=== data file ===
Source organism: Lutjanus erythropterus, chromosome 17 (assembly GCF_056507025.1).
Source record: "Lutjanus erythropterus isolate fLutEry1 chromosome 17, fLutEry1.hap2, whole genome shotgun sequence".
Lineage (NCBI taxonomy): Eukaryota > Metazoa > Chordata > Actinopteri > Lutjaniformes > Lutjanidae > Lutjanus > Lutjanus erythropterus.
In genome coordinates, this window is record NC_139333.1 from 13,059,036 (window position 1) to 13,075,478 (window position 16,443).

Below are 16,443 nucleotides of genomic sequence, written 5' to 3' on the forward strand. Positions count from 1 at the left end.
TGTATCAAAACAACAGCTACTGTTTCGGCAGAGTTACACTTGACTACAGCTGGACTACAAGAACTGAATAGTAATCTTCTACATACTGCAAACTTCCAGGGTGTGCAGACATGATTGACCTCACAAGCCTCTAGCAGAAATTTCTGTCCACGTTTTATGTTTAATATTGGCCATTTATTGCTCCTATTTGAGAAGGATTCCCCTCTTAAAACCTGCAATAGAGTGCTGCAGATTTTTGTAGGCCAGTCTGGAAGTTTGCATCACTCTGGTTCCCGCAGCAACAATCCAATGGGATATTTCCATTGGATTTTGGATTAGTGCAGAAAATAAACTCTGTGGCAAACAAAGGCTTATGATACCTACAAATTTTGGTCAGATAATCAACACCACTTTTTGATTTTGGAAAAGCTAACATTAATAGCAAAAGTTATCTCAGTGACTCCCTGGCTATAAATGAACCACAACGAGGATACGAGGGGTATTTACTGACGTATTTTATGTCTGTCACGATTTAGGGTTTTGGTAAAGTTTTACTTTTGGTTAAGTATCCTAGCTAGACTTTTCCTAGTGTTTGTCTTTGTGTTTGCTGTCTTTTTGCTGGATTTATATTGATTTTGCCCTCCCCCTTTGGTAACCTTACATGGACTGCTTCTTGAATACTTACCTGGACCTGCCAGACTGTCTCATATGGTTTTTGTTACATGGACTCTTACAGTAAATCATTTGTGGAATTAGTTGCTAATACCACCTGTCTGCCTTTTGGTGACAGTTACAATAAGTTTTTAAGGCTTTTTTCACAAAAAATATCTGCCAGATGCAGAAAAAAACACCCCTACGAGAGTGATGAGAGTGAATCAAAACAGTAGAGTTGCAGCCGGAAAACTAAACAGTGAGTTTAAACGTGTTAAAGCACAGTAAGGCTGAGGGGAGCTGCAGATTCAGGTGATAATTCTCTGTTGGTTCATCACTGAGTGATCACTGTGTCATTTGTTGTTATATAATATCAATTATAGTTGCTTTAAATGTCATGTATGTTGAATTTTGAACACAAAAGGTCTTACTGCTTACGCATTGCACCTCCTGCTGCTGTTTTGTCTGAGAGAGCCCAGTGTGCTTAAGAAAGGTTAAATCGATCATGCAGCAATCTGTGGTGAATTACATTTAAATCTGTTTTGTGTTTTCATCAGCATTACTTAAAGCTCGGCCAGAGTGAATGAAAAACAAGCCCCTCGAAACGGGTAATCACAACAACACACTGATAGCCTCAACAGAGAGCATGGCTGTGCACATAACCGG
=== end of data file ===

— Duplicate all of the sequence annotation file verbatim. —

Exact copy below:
Source organism: Lutjanus erythropterus, chromosome 17 (assembly GCF_056507025.1).
Source record: "Lutjanus erythropterus isolate fLutEry1 chromosome 17, fLutEry1.hap2, whole genome shotgun sequence".
Lineage (NCBI taxonomy): Eukaryota > Metazoa > Chordata > Actinopteri > Lutjaniformes > Lutjanidae > Lutjanus > Lutjanus erythropterus.
In genome coordinates, this window is record NC_139333.1 from 13,059,036 (window position 1) to 13,075,478 (window position 16,443).

Below are 16,443 nucleotides of genomic sequence, written 5' to 3' on the forward strand. Positions count from 1 at the left end.
TGTATCAAAACAACAGCTACTGTTTCGGCAGAGTTACACTTGACTACAGCTGGACTACAAGAACTGAATAGTAATCTTCTACATACTGCAAACTTCCAGGGTGTGCAGACATGATTGACCTCACAAGCCTCTAGCAGAAATTTCTGTCCACGTTTTATGTTTAATATTGGCCATTTATTGCTCCTATTTGAGAAGGATTCCCCTCTTAAAACCTGCAATAGAGTGCTGCAGATTTTTGTAGGCCAGTCTGGAAGTTTGCATCACTCTGGTTCCCGCAGCAACAATCCAATGGGATATTTCCATTGGATTTTGGATTAGTGCAGAAAATAAACTCTGTGGCAAACAAAGGCTTATGATACCTACAAATTTTGGTCAGATAATCAACACCACTTTTTGATTTTGGAAAAGCTAACATTAATAGCAAAAGTTATCTCAGTGACTCCCTGGCTATAAATGAACCACAACGAGGATACGAGGGGTATTTACTGACGTATTTTATGTCTGTCACGATTTAGGGTTTTGGTAAAGTTTTACTTTTGGTTAAGTATCCTAGCTAGACTTTTCCTAGTGTTTGTCTTTGTGTTTGCTGTCTTTTTGCTGGATTTATATTGATTTTGCCCTCCCCCTTTGGTAACCTTACATGGACTGCTTCTTGAATACTTACCTGGACCTGCCAGACTGTCTCATATGGTTTTTGTTACATGGACTCTTACAGTAAATCATTTGTGGAATTAGTTGCTAATACCACCTGTCTGCCTTTTGGTGACAGTTACAATAAGTTTTTAAGGCTTTTTTCACAAAAAATATCTGCCAGATGCAGAAAAAAACACCCCTACGAGAGTGATGAGAGTGAATCAAAACAGTAGAGTTGCAGCCGGAAAACTAAACAGTGAGTTTAAACGTGTTAAAGCACAGTAAGGCTGAGGGGAGCTGCAGATTCAGGTGATAATTCTCTGTTGGTTCATCACTGAGTGATCACTGTGTCATTTGTTGTTATATAATATCAATTATAGTTGCTTTAAATGTCATGTATGTTGAATTTTGAACACAAAAGGTCTTACTGCTTACGCATTGCACCTCCTGCTGCTGTTTTGTCTGAGAGAGCCCAGTGTGCTTAAGAAAGGTTAAATCGATCATGCAGCAATCTGTGGTGAATTACATTTAAATCTGTTTTGTGTTTTCATCAGCATTACTTAAAGCTCGGCCAGAGTGAATGAAAAACAAGCCCCTCGAAACGGGTAATCACAACAACACACTGATAGCCTCAACAGAGAGCATGGCTGTGCACATAACCGG